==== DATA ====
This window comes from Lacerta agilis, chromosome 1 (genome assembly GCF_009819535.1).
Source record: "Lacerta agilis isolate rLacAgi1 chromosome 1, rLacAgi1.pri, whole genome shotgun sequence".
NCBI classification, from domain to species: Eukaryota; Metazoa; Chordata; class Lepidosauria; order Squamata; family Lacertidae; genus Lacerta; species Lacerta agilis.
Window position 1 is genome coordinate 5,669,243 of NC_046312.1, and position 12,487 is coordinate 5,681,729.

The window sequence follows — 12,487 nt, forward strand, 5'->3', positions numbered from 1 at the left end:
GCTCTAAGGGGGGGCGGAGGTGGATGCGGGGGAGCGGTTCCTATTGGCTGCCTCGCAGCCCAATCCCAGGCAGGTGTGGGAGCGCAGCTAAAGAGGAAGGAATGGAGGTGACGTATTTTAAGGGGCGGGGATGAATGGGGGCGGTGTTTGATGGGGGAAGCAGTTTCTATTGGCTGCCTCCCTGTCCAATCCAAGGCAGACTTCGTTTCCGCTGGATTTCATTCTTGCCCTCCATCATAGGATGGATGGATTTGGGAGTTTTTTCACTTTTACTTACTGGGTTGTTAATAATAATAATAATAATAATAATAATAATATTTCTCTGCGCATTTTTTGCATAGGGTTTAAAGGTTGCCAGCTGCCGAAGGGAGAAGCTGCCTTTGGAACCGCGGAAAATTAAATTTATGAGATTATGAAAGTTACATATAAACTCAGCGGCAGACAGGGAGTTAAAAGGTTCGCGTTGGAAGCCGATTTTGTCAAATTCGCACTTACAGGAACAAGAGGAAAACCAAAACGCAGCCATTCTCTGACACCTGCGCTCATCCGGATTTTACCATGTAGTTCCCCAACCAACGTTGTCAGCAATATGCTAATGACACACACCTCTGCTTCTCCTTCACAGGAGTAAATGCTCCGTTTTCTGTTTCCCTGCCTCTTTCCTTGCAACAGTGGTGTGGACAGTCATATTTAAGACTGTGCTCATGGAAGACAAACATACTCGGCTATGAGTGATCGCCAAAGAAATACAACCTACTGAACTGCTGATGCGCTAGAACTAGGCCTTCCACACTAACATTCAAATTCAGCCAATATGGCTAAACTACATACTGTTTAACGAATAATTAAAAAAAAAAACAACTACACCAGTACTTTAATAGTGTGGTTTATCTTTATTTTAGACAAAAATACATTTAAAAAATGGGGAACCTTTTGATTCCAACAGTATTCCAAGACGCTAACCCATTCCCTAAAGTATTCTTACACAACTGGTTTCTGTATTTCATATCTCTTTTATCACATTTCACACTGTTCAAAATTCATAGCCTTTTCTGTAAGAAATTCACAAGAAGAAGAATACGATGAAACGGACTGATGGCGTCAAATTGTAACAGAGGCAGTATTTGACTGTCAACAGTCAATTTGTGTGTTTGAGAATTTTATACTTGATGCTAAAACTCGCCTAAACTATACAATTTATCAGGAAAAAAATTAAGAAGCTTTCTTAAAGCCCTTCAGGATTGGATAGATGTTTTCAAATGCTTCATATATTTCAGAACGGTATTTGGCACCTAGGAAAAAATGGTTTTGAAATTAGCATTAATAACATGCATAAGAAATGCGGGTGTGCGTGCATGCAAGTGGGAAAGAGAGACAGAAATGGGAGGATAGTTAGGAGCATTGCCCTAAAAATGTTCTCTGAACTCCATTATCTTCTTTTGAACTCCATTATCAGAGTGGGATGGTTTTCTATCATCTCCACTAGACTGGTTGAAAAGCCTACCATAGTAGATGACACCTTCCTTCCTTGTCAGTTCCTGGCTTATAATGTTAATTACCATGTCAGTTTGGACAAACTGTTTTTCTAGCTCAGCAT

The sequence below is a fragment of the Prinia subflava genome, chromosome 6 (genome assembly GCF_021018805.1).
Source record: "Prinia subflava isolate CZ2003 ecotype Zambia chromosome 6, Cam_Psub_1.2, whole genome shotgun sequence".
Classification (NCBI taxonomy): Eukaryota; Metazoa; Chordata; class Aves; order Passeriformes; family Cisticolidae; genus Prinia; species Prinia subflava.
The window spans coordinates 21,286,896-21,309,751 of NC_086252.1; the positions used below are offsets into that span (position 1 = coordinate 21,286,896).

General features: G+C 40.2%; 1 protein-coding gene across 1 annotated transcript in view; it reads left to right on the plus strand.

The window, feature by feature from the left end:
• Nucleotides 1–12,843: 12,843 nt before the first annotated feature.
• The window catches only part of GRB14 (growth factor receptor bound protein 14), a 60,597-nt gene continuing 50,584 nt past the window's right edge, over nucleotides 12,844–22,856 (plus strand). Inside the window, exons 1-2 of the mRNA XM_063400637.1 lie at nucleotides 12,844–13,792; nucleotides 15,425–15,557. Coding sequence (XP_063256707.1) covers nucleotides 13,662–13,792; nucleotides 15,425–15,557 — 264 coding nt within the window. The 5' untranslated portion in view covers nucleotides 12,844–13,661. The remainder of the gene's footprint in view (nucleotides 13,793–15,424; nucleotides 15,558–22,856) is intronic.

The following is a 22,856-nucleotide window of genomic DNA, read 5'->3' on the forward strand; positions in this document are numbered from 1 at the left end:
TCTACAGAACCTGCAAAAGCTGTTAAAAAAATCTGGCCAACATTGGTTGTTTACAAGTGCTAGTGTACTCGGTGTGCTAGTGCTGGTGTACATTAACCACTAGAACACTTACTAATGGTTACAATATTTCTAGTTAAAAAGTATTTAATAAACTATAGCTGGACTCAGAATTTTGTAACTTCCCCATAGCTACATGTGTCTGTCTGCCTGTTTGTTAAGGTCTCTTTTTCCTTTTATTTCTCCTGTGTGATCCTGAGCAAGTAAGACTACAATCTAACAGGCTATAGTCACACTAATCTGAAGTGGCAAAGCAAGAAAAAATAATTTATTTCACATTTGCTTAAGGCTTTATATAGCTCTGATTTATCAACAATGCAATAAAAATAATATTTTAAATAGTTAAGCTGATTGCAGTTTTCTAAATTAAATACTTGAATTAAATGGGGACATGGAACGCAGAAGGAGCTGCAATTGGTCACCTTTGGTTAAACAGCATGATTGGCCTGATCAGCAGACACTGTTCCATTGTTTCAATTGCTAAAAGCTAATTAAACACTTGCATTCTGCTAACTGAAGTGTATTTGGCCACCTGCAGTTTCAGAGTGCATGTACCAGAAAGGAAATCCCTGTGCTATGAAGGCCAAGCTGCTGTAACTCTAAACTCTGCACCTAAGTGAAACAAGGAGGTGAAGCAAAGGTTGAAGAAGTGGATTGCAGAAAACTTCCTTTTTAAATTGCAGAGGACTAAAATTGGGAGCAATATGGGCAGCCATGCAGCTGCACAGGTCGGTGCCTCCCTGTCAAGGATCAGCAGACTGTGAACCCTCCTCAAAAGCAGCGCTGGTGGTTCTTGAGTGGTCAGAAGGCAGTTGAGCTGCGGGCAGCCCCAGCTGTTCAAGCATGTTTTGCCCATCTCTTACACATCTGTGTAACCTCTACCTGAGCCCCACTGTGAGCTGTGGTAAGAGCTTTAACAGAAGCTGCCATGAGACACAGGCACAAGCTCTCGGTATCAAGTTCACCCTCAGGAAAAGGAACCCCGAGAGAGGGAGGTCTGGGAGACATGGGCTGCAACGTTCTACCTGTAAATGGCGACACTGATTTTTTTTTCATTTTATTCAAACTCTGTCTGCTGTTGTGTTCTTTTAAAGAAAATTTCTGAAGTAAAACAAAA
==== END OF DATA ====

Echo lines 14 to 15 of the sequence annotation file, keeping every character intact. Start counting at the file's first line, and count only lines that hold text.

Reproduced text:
• The window catches only part of GRB14 (growth factor receptor bound protein 14), a 60,597-nt gene continuing 50,584 nt past the window's right edge, over nucleotides 12,844–22,856 (plus strand). Inside the window, exons 1-2 of the mRNA XM_063400637.1 lie at nucleotides 12,844–13,792; nucleotides 15,425–15,557. Coding sequence (XP_063256707.1) covers nucleotides 13,662–13,792; nucleotides 15,425–15,557 — 264 coding nt within the window. The 5' untranslated portion in view covers nucleotides 12,844–13,661. The remainder of the gene's footprint in view (nucleotides 13,793–15,424; nucleotides 15,558–22,856) is intronic.

The following is a 22,856-nucleotide window of genomic DNA, read 5'->3' on the forward strand; positions in this document are numbered from 1 at the left end: